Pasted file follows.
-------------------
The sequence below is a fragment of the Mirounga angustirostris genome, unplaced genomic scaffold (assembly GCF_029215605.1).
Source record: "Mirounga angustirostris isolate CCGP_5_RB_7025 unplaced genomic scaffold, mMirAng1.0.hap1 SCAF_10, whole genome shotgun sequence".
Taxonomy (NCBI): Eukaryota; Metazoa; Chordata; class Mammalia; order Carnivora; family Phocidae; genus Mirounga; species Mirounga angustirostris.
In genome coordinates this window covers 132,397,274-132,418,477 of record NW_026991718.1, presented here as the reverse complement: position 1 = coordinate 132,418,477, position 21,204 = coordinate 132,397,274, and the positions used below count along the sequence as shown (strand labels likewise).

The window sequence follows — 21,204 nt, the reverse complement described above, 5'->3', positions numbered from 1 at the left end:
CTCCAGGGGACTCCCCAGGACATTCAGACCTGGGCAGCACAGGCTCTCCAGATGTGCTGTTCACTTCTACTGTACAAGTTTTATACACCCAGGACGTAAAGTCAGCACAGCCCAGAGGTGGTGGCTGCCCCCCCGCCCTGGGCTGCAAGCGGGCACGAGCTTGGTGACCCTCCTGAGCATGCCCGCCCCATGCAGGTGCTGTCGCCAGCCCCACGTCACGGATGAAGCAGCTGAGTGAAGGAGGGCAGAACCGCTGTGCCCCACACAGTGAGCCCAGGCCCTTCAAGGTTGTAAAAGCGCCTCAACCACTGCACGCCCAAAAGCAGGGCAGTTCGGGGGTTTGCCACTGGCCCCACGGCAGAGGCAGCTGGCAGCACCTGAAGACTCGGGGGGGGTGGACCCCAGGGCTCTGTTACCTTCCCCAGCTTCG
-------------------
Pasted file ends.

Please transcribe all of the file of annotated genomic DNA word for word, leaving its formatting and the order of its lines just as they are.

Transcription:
The sequence below is a fragment of the Mirounga angustirostris genome, unplaced genomic scaffold (assembly GCF_029215605.1).
Source record: "Mirounga angustirostris isolate CCGP_5_RB_7025 unplaced genomic scaffold, mMirAng1.0.hap1 SCAF_10, whole genome shotgun sequence".
Taxonomy (NCBI): Eukaryota; Metazoa; Chordata; class Mammalia; order Carnivora; family Phocidae; genus Mirounga; species Mirounga angustirostris.
In genome coordinates this window covers 132,397,274-132,418,477 of record NW_026991718.1, presented here as the reverse complement: position 1 = coordinate 132,418,477, position 21,204 = coordinate 132,397,274, and the positions used below count along the sequence as shown (strand labels likewise).

The window sequence follows — 21,204 nt, the reverse complement described above, 5'->3', positions numbered from 1 at the left end:
CTCCAGGGGACTCCCCAGGACATTCAGACCTGGGCAGCACAGGCTCTCCAGATGTGCTGTTCACTTCTACTGTACAAGTTTTATACACCCAGGACGTAAAGTCAGCACAGCCCAGAGGTGGTGGCTGCCCCCCCGCCCTGGGCTGCAAGCGGGCACGAGCTTGGTGACCCTCCTGAGCATGCCCGCCCCATGCAGGTGCTGTCGCCAGCCCCACGTCACGGATGAAGCAGCTGAGTGAAGGAGGGCAGAACCGCTGTGCCCCACACAGTGAGCCCAGGCCCTTCAAGGTTGTAAAAGCGCCTCAACCACTGCACGCCCAAAAGCAGGGCAGTTCGGGGGTTTGCCACTGGCCCCACGGCAGAGGCAGCTGGCAGCACCTGAAGACTCGGGGGGGGTGGACCCCAGGGCTCTGTTACCTTCCCCAGCTTCG